What does it mean to scale to N number of users, where N is large? The answer is highly dependent on your benchmark, and in particular to the think time that your benchmark uses. It's very easy to scale to 16,000 users if they each make a request every 90 seconds: that's on the order of 180 requests/second... I'll explore some of the considerations you need to examine in order to benchmark a large system properly.The test involves scaling from 30 to 5000 concurrent users while monitoring system performance, error rates, and container initialization. In the end, there is no clear winner between Glassfish and Tomcat. How well either scales depends on configuration, environmental, load curve, and problem domain factors rather than the raw container implementation.
News: Tomcat vs. Glassfish Redux: How to Test Container Scalability
Scott Oak presents a good approach to testing container scalability in light of the ongoing debates about performance in the Glassfish and Tomcat containers. Performance measurements and results depend on what's being measured and how, as well as configuration. Scott's methodology is well thought out and the test results are enlightening rather than surprising. He wrote:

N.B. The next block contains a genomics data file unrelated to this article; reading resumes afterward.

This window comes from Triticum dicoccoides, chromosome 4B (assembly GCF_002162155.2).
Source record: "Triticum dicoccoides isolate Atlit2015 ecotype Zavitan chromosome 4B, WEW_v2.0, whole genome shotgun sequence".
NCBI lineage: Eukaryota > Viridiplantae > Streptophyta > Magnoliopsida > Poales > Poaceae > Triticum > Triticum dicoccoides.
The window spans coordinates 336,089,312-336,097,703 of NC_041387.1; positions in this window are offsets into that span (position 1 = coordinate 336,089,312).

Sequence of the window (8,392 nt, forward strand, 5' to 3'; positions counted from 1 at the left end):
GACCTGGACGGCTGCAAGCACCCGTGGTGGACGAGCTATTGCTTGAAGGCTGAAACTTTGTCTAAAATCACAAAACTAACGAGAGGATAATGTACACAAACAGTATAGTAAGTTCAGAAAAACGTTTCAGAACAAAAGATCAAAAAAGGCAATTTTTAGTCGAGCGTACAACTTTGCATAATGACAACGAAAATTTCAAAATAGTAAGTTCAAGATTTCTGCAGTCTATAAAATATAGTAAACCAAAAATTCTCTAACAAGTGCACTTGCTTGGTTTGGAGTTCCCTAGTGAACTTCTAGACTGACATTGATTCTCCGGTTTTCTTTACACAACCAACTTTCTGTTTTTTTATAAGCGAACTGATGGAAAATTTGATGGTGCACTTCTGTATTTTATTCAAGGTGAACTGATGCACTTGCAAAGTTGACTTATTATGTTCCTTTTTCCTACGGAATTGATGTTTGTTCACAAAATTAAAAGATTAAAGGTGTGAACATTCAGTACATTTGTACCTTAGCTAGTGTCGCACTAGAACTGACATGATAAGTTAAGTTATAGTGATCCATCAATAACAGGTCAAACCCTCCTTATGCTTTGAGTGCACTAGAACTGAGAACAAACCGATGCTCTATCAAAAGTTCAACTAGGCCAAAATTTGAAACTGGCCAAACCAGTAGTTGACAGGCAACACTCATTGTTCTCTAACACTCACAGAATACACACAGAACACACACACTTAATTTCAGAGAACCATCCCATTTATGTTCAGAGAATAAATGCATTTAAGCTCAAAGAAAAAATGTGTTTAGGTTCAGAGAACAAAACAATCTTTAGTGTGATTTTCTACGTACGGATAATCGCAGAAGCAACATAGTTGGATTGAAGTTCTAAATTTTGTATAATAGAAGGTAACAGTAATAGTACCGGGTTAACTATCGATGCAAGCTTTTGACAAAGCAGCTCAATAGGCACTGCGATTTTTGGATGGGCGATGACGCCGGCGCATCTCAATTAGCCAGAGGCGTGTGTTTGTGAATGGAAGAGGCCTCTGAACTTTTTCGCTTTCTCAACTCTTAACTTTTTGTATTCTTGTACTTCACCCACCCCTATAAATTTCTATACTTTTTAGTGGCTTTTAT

- Posted by: Eugene Ciurana
- Posted on: May 03 2007 07:13 EDT
- scalability to support ajax application by Hank Li on May 03 2007 23:46 EDT
- Re: Tomcat vs. Glassfish Redux: How to Test Container Scalabili by Reg Whitton on May 04 2007 08:14 EDT
ajax is popular now, so what would be the testing result on ajax field? One ajax model is that the client makes request every 5 seconds, the other model is comet. It would be interested to find data to compare both container in those two models. -Hank http://www.imhaha.com web-based MSN QQ IM.
... and what percentage of those N users :-) . double click every link? . click each link repeatedly when the server response starts to slow?